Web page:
Matt Olson is a human vacuum cleaner.
The Oakland Athletics first baseman recently won his second consecutive Gold Glove award.
Though he missed 34 games due to injury, Chapman still recorded the most defensive runs saved (13) of any MLB first baseman.
Winning a Gold Glove requires a mind-boggling level of defensive brilliance and consistency, and many of those who’ve done it began building those skills from an early age.
For example, Cleveland Indians short stop Francisco Lindor, a two-time Gold Glove award-winner, grew up fielding grounders his father would hit down to him from the top of a steep hill.
For Olson, one childhood drill involved his father, Scott, launching pop-ups for him and his brother through the branches of a massive tree in their yard.
From The Athletic’s Alex Coffey:
There’s a sprawling tree that looms over the Olson’s driveway in Lilburn (Georgia), and some nights after dinner, Scott would toss pop-ups over the low-hanging branches for Zack and Matt. The ball would soar over their heads, and they’d have to turn and quickly catch it, praying it didn’t redirect off a branch along the way.
“I told him half-jokingly that his ability to catch those pop-ups in foul territory over there is a direct result of all of the hours I spent in the driveway tossing pop-ups,” Scott Olson said.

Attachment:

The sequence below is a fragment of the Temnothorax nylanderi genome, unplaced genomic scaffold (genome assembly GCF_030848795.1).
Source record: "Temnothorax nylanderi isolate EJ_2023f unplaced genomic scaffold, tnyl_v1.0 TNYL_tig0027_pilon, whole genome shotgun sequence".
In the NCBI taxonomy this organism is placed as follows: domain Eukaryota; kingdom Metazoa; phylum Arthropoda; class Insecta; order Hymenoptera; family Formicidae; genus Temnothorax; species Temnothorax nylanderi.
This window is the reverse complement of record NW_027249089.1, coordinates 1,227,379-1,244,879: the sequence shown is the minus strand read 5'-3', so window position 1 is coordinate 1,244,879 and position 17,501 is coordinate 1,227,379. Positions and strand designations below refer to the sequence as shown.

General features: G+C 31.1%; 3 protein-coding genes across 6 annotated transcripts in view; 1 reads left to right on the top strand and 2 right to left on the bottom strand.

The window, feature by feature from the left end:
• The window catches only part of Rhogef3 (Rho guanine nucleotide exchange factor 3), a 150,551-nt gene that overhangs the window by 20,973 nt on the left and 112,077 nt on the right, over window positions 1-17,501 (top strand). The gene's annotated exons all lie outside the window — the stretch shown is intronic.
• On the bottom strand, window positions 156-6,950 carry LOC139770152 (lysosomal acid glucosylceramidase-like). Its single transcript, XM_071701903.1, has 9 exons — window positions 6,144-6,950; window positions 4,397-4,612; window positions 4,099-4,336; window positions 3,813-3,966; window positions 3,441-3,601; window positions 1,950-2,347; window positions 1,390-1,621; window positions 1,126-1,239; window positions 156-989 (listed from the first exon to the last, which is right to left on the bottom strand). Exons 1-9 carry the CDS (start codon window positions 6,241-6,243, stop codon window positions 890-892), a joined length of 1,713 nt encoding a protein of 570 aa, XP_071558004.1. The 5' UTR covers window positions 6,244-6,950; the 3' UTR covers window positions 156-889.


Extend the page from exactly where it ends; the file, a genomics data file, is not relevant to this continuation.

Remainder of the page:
That sounds like a really fun way to build hand-eye coordination and quick reactions. Of course, this drill alone isn’t responsible for Olson’s modern defensive magic.
He also attended Parkview High School, a Georgia baseball powerhouse who’ve won eight state titles. Chan Brown, Parkview’s long-time head coach, believes in a defense-first approach, and Olson performed hundreds—if not thousands—of practice reps under his guidance. That certainly helped, too.
But in an era when many parents are spending exorbitant sums on youth sports, it’s always interesting to see what current MLB stars did as 8, 9, or 10-year-olds.
Very rarely did they spend all their time (and all their parents’ money) on special facilities and private trainers. They often just got better by practicing with their family and friends.
Lindor’s dad hit him grounders down a hill. Olson’s father threw him pop-ups through a tree. Juan Soto played vitilla, an extremely popular street game in the Dominican Republic which involves attempting to hit a bottle cap with a broomstick. Andrew McCutchen did something similar, trying to whack the tape-wrapped pieces of cork flung at him by his dad.
As they got older, their training became more intensive and formalized. But back in those early days, they were just kids having fun with a game that they loved.